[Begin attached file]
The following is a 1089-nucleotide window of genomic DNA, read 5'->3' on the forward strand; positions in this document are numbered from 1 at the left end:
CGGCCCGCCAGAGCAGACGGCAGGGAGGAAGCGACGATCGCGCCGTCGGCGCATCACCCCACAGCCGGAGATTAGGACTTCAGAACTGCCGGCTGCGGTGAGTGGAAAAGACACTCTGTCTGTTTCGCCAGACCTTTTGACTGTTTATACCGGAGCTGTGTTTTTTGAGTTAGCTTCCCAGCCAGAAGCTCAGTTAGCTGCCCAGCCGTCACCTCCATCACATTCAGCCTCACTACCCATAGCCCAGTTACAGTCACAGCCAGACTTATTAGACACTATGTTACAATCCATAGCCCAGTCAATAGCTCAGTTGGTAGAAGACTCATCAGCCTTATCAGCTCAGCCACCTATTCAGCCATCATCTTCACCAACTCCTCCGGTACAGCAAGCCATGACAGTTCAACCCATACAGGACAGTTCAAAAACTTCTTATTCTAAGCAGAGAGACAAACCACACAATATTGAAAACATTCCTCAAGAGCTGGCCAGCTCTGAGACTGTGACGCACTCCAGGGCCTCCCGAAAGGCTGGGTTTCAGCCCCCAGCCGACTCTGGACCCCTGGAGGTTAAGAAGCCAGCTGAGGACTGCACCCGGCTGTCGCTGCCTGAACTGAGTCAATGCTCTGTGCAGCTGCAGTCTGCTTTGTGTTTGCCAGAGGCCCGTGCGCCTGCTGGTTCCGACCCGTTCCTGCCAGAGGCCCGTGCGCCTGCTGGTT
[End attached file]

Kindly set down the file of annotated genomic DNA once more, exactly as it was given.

The following is a 1089-nucleotide window of genomic DNA, read 5'->3' on the forward strand; positions in this document are numbered from 1 at the left end:
CGGCCCGCCAGAGCAGACGGCAGGGAGGAAGCGACGATCGCGCCGTCGGCGCATCACCCCACAGCCGGAGATTAGGACTTCAGAACTGCCGGCTGCGGTGAGTGGAAAAGACACTCTGTCTGTTTCGCCAGACCTTTTGACTGTTTATACCGGAGCTGTGTTTTTTGAGTTAGCTTCCCAGCCAGAAGCTCAGTTAGCTGCCCAGCCGTCACCTCCATCACATTCAGCCTCACTACCCATAGCCCAGTTACAGTCACAGCCAGACTTATTAGACACTATGTTACAATCCATAGCCCAGTCAATAGCTCAGTTGGTAGAAGACTCATCAGCCTTATCAGCTCAGCCACCTATTCAGCCATCATCTTCACCAACTCCTCCGGTACAGCAAGCCATGACAGTTCAACCCATACAGGACAGTTCAAAAACTTCTTATTCTAAGCAGAGAGACAAACCACACAATATTGAAAACATTCCTCAAGAGCTGGCCAGCTCTGAGACTGTGACGCACTCCAGGGCCTCCCGAAAGGCTGGGTTTCAGCCCCCAGCCGACTCTGGACCCCTGGAGGTTAAGAAGCCAGCTGAGGACTGCACCCGGCTGTCGCTGCCTGAACTGAGTCAATGCTCTGTGCAGCTGCAGTCTGCTTTGTGTTTGCCAGAGGCCCGTGCGCCTGCTGGTTCCGACCCGTTCCTGCCAGAGGCCCGTGCGCCTGCTGGTT